New data shows emergency department (ED) clinicians have continued to persevere through demanding circumstances inside the state’s public hospitals, after facing one of the busiest quarters for life-threatening ‘Emergency’ (triage category 2) presentations on record.
The latest Bureau of Health Information (BHI) report has revealed more category 2 patients arrived at EDs, and also waited longer for their treatment, than during any other July to September quarter since the BHI began reporting 11 years ago.
As a result, the NSW Nurses and Midwives’ Association (NSWNMA) has repeated calls for the NSW government to introduce mandated nurse-to-patient ratios, which would ensure safe patient care inside a health system already strained by record patient numbers and fatigued workers.
NSWNMA General Secretary, Brett Holmes, said the July to September figures gave further insight into the precarious situation health staff, including nurses and midwives, were constantly in.
“The data speaks volumes regarding the urgent need to resolve ongoing staff shortages inside our public hospitals. Health staff have gone to extraordinary lengths to deliver care, particularly in challenging circumstances due to the Delta outbreak,” said Mr Holmes.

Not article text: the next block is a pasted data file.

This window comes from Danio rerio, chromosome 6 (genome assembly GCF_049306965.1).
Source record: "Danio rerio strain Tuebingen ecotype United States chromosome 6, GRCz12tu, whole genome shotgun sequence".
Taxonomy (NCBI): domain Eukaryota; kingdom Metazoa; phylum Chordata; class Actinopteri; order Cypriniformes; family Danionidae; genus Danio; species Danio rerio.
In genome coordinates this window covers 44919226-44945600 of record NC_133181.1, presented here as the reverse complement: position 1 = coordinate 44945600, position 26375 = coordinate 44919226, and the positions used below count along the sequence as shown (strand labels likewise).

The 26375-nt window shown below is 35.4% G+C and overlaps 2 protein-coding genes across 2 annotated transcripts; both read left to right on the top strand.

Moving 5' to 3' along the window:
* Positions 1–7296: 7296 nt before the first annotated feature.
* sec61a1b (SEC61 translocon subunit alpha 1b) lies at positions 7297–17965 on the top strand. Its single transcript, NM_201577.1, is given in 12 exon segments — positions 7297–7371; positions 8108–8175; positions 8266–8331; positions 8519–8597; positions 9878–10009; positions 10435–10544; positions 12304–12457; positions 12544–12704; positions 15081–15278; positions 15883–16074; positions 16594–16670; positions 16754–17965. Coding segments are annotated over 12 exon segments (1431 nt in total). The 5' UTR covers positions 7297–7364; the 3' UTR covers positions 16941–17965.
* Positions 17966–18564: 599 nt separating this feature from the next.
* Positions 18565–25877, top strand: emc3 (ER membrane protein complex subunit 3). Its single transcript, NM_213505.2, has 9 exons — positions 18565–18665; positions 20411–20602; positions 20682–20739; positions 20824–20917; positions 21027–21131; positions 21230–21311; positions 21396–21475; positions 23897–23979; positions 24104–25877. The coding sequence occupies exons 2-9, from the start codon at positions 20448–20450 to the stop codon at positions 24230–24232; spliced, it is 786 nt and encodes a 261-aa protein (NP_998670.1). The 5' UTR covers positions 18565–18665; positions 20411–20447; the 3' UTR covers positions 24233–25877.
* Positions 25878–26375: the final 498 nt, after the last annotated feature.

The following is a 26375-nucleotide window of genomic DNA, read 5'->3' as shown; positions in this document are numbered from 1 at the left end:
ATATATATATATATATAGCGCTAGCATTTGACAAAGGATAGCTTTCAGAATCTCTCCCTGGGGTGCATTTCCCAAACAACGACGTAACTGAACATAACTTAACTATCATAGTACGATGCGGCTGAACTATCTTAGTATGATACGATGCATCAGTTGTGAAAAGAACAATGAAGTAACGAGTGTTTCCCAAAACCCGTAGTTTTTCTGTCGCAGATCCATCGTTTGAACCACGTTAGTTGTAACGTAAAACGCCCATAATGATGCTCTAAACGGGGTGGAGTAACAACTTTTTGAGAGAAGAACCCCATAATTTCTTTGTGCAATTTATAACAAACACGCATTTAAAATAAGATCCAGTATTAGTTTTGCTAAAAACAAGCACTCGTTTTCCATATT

“It should ring alarm bells when a record number of patients, who are increasingly unwell, are not able to be treated urgently in an ED. The workplace pressures this situation puts on nurses, and other health staff, is immense and unsustainable.
“The number of positive COVID-19 patients admitted to hospital rose noticeably during July and August and continued until hitting a peak in the second half of September, when there were also more patients requiring intensive care and ventilation.
“This is in addition to the longest average length of stay recorded for patients admitted to hospital.
“The NSW government has a responsibility to take action to support nurses and midwives, and make sure our community receives the highest quality care in the appropriate amount of time.
“Nurses and midwives have been pleading with the NSW government to introduce minimum nurses-to-patient ratios for years, and this latest data reinforces the need to address this urgent staffing crisis.”
Mr Holmes said it was important to acknowledge the efforts and professional skills of nursing staff who managed the care of community patients inside Special Health Accommodation (SHA) during the Delta peak. The number of SHA patients increased ten-fold during the July-September quarter.
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